One specific feature of the BOOX Max2 e-Reader falls short.

In a previous posting I wrote, that I am having a good experience so far, with my newly-acquired 13.3″ Onyx BOOX Max2 e-Reader. And a detail which I mentioned was, an eventual need to USB this device to a PC or Laptop. As an alternative, what many users expect, is some way to use Wi-Fi to transfer files. Yet, ‘SAMBA’ is Linux-software, while “SMB Protocol” is Windows-based, so that Onyx does not step outside its boundaries, to try to offer either. However, they try to make up for this.

If the user has the firmware update from December in 2018 installed, then under ‘Apps -> Transfer’, there is a modest app, which will act as a minimal Web-server and which, in addition to displaying a QR-code, also displays a URL with an IP-address and a port-number, which exist on the LAN, and which the user is meant to point a PC- or Laptop-based Web-browser at. There is no reason why the functionality of this URL would be limited to one O/S, under which the Web-browser is running.

A Web-page displays on the PC browser, that can use the inherent functionality of browsers to choose files on the PC, and to Upload those to the server, which resides on the e-Reader as long as the user doesn’t close this app.

  • This feature is mainly meant to allow e-Books to be transferred, and the choice of folders they appear in suggests, it wasn’t fully meant for other types of files, such as APK-Files.
  • Onyx could have tried a little harder and made it possible to transfer files in the opposite direction, let’s say from a specific folder on the e-Reader, to the Web-browser of the PC… Some people might think that this is redundant for an e-Reader because Books can be given to the e-Reader and later deleted on it. However, because the Max2 can also be used to store sketches with its Stylus, such a feature might not have truly been redundant.

So, because of the two bulleted reasons above, the need will ultimately remain, to USB this device to a PC.

However…

Continue reading One specific feature of the BOOX Max2 e-Reader falls short.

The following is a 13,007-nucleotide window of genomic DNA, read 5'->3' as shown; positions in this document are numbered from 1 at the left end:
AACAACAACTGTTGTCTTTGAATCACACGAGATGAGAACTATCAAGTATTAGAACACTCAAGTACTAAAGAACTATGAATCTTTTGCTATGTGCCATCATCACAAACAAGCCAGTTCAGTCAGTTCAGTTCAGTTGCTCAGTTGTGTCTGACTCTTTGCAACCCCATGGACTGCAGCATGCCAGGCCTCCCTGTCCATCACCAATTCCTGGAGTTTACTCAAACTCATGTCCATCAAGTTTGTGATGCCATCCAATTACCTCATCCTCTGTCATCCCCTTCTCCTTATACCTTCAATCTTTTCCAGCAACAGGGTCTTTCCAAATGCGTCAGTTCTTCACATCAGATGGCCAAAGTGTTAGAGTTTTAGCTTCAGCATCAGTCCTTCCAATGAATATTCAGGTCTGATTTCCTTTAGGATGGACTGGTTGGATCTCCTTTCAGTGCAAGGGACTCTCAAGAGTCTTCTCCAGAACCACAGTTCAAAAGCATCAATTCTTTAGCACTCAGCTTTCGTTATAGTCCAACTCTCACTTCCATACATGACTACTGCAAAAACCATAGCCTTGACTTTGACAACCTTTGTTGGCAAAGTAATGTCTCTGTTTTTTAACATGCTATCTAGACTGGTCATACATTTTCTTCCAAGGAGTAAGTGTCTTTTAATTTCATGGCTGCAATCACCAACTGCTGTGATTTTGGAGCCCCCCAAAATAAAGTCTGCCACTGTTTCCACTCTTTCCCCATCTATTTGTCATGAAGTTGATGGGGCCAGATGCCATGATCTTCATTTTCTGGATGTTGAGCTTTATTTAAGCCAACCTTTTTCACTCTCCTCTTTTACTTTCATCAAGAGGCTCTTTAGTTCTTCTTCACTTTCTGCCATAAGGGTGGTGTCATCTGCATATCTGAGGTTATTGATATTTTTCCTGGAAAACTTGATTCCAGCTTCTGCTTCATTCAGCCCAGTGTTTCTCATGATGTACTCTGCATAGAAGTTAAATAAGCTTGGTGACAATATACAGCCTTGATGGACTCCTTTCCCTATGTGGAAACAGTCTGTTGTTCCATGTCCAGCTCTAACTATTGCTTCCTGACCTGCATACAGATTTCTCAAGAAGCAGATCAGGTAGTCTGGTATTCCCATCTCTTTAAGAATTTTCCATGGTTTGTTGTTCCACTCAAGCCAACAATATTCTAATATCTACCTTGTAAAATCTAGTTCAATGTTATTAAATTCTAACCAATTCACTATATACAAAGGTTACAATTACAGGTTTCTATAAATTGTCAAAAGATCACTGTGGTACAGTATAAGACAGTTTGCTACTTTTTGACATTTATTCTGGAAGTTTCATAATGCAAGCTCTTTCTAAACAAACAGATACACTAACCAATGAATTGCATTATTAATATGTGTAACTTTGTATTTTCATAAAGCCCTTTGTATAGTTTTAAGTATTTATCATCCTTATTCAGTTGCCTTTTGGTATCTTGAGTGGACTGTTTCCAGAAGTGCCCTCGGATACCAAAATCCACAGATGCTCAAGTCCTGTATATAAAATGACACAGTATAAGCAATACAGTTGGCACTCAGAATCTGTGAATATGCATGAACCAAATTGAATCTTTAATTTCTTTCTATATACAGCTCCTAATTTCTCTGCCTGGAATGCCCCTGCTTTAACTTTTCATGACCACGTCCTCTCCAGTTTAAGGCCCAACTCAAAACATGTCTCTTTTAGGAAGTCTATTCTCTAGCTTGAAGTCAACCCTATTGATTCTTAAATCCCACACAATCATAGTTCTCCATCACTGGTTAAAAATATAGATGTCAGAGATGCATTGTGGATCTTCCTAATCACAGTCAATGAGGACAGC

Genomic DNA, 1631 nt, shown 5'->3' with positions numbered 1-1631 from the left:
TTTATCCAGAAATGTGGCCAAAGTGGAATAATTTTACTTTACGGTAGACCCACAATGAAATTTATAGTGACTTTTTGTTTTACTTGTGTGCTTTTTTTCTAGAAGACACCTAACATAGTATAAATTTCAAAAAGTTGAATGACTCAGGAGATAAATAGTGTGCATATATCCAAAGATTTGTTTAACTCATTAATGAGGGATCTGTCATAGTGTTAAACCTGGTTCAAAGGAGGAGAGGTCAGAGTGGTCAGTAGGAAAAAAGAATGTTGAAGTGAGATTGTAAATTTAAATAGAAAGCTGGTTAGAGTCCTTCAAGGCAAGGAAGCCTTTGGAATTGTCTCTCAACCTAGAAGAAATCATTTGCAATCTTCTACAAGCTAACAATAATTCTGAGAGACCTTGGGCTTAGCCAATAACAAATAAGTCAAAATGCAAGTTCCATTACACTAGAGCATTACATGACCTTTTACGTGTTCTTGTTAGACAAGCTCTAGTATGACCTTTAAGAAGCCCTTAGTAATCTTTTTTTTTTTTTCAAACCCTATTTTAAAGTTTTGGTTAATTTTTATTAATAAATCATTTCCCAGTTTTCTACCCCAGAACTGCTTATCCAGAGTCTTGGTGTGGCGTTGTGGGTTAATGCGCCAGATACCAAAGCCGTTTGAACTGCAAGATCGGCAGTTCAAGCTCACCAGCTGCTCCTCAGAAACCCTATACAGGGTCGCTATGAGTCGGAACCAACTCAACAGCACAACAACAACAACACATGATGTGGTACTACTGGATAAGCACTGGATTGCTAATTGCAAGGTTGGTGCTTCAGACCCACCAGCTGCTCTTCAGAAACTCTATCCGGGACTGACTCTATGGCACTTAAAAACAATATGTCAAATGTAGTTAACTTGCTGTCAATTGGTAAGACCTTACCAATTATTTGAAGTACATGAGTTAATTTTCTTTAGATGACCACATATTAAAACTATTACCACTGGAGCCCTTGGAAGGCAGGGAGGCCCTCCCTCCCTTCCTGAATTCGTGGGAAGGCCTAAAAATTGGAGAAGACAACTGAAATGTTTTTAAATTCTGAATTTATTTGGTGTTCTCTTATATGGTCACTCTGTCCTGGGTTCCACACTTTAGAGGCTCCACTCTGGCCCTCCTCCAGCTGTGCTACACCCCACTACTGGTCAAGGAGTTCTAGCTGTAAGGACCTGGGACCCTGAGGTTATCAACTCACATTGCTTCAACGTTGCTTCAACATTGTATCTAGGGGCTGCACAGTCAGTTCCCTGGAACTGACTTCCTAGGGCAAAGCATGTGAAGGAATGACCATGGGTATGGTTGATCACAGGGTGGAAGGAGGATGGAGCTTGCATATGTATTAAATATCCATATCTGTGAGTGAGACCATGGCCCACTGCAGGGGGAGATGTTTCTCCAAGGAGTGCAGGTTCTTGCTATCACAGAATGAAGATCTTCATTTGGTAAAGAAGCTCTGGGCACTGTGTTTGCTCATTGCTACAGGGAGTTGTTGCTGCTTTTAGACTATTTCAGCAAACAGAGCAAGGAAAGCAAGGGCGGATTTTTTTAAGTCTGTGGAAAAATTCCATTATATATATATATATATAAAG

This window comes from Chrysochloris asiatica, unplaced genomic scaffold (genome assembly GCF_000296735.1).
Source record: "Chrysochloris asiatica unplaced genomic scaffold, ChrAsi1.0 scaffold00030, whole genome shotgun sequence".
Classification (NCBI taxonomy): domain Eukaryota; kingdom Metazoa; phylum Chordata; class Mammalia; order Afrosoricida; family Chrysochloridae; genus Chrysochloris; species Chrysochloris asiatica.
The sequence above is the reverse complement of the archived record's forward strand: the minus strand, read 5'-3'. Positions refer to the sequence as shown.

I’ve just received my 13.3″ Onyx BOOX Max2 e-Reader.

And so far I’m happy with it.

There exists an underlying issue with Android-based e-Readers, where these e-Readers are 4 years in the making, and where the issue is something I’m just learning about in recent weeks. As a security precaution, Google has toughened the requirements on the Google Play Store app, and on the Google Services app, which made numerous e-Readers, that were once proud to offer a working Google Play app, unable to connect to Google Play in the short term. This measure became effective as of March in 2018. However, certain manufacturers of such devices have been struggling to make their devices compliant with the new Google Store, and as far as I know, the BOOX Max2 which I just received, may be able to connect to the Google Play store fully.

(This posting has been revised, as of 4/14/2019, 10h15 : )

Out-of-the-box, the Max2 had a firmware version from April in 2018. But the latest Firmware update is from December in 2018.

  • I am glad to say that I found out how to set a PIN Code for this device because if there had truly been no way, then the cloud resources that I’m logged in to would be just as vulnerable, as an unlocked tablet. With the latest firmware, I found this setting under ‘Settings -> (Arrow to the Right) -> Screen Lock PIN Code’.
  • Apparently, the way to activate Google Play on this device, is now to go into “Settings -> Application” and to check “Activate Google Play”.

Instead of activating the Google Play Store, I have been focusing on using the Onyx app store for the time being. In days gone by, their in-house app store had a reputation of only offering apps in Chinese. But what the users of the Max2 can now do, is download e-Ink optimized apps in English. Those apps include the Amazon Kindle Android app.

This is a huge find for me because it also implies less of a security compromise, than what I’d have, if I was just to log the Max2 into Google Play.

I can side-load Free APK-Files to install software, and can install some additional proprietary, non-free apps from Onyx. APKs include the ‘OverDrive’ app, which allows me to check out books from my public library, in e-Book format. And what installs from the Onyx app store includes the ‘Kindle’ Android app, optimized for e-Ink.

I’ve tested both apps, and they seem to work fine.

But then again, speaking of side-loading… This can imply that files need to be transferred via USB-cable from a PC, to the device, and the device uses MTP as its protocol. There are some reports of issues in getting this to work from the Linux GUI, and I just ran in to such an issue…

(Updated 6/21/2019, 7h35 … )

Continue reading I’ve just received my 13.3″ Onyx BOOX Max2 e-Reader.